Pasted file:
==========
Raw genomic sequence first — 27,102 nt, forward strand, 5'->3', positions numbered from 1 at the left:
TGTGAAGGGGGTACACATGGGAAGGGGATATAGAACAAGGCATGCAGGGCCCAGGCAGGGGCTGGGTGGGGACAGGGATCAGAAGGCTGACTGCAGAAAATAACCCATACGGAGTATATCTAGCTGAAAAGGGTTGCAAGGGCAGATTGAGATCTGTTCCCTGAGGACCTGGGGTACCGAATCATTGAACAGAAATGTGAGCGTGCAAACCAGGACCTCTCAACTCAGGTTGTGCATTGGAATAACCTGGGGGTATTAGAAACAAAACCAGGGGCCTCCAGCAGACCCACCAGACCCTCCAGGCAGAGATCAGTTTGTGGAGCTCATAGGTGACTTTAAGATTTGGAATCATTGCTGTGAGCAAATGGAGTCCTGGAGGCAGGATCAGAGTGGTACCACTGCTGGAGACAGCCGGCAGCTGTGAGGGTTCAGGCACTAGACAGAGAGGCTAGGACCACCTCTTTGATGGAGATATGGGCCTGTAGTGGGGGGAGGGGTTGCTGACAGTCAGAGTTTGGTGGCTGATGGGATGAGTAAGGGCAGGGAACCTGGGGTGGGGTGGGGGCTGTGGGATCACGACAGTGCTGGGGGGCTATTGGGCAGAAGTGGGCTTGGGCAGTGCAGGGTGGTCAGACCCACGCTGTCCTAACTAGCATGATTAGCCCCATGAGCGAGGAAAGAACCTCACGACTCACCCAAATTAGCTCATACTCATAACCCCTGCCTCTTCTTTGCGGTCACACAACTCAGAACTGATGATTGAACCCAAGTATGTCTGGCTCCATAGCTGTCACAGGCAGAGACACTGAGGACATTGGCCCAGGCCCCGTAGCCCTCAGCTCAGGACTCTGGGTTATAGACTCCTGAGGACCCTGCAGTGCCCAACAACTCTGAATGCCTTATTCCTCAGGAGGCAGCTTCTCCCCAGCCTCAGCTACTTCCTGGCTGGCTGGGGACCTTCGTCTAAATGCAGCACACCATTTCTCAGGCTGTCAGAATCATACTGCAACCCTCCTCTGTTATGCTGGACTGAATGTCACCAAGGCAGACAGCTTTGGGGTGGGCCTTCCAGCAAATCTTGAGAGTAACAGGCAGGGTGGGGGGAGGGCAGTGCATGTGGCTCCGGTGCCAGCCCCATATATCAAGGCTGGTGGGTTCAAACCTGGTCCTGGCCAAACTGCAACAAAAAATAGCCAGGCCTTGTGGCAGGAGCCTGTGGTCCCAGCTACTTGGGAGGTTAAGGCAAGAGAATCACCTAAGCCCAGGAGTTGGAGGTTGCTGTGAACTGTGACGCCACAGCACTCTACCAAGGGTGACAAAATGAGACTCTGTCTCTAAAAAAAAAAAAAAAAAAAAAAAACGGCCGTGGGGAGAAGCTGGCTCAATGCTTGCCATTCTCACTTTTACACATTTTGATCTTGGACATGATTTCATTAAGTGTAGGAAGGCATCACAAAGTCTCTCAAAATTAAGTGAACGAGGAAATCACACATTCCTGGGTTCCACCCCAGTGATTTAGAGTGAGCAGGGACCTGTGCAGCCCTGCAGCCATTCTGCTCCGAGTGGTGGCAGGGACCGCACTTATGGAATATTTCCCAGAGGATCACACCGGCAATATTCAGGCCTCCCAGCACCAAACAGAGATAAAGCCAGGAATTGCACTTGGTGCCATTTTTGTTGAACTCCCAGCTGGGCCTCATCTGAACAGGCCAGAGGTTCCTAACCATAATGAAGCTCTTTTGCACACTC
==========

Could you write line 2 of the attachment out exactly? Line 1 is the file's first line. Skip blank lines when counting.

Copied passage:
TGTGAAGGGGGTACACATGGGAAGGGGATATAGAACAAGGCATGCAGGGCCCAGGCAGGGGCTGGGTGGGGACAGGGATCAGAAGGCTGACTGCAGAAAATAACCCATACGGAGTATATCTAGCTGAAAAGGGTTGCAAGGGCAGATTGAGATCTGTTCCCTGAGGACCTGGGGTACCGAATCATTGAACAGAAATGTGAGCGTGCAAACCAGGACCTCTCAACTCAGGTTGTGCATTGGAATAACCTGGGGGTATTAGAAACAAAACCAGGGGCCTCCAGCAGACCCACCAGACCCTCCAGGCAGAGATCAGTTTGTGGAGCTCATAGGTGACTTTAAGATTTGGAATCATTGCTGTGAGCAAATGGAGTCCTGGAGGCAGGATCAGAGTGGTACCACTGCTGGAGACAGCCGGCAGCTGTGAGGGTTCAGGCACTAGACAGAGAGGCTAGGACCACCTCTTTGATGGAGATATGGGCCTGTAGTGGGGGGAGGGGTTGCTGACAGTCAGAGTTTGGTGGCTGATGGGATGAGTAAGGGCAGGGAACCTGGGGTGGGGTGGGGGCTGTGGGATCACGACAGTGCTGGGGGGCTATTGGGCAGAAGTGGGCTTGGGCAGTGCAGGGTGGTCAGACCCACGCTGTCCTAACTAGCATGATTAGCCCCATGAGCGAGGAAAGAACCTCACGACTCACCCAAATTAGCTCATACTCATAACCCCTGCCTCTTCTTTGCGGTCACACAACTCAGAACTGATGATTGAACCCAAGTATGTCTGGCTCCATAGCTGTCACAGGCAGAGACACTGAGGACATTGGCCCAGGCCCCGTAGCCCTCAGCTCAGGACTCTGGGTTATAGACTCCTGAGGACCCTGCAGTGCCCAACAACTCTGAATGCCTTATTCCTCAGGAGGCAGCTTCTCCCCAGCCTCAGCTACTTCCTGGCTGGCTGGGGACCTTCGTCTAAATGCAGCACACCATTTCTCAGGCTGTCAGAATCATACTGCAACCCTCCTCTGTTATGCTGGACTGAATGTCACCAAGGCAGACAGCTTTGGGGTGGGCCTTCCAGCAAATCTTGAGAGTAACAGGCAGGGTGGGGGGAGGGCAGTGCATGTGGCTCCGGTGCCAGCCCCATATATCAAGGCTGGTGGGTTCAAACCTGGTCCTGGCCAAACTGCAACAAAAAATAGCCAGGCCTTGTGGCAGGAGCCTGTGGTCCCAGCTACTTGGGAGGTTAAGGCAAGAGAATCACCTAAGCCCAGGAGTTGGAGGTTGCTGTGAACTGTGACGCCACAGCACTCTACCAAGGGTGACAAAATGAGACTCTGTCTCTAAAAAAAAAAAAAAAAAAAAAAAACGGCCGTGGGGAGAAGCTGGCTCAATGCTTGCCATTCTCACTTTTACACATTTTGATCTTGGACATGATTTCATTAAGTGTAGGAAGGCATCACAAAGTCTCTCAAAATTAAGTGAACGAGGAAATCACACATTCCTGGGTTCCACCCCAGTGATTTAGAGTGAGCAGGGACCTGTGCAGCCCTGCAGCCATTCTGCTCCGAGTGGTGGCAGGGACCGCACTTATGGAATATTTCCCAGAGGATCACACCGGCAATATTCAGGCCTCCCAGCACCAAACAGAGATAAAGCCAGGAATTGCACTTGGTGCCATTTTTGTTGAACTCCCAGCTGGGCCTCATCTGAACAGGCCAGAGGTTCCTAACCATAATGAAGCTCTTTTGCACACTC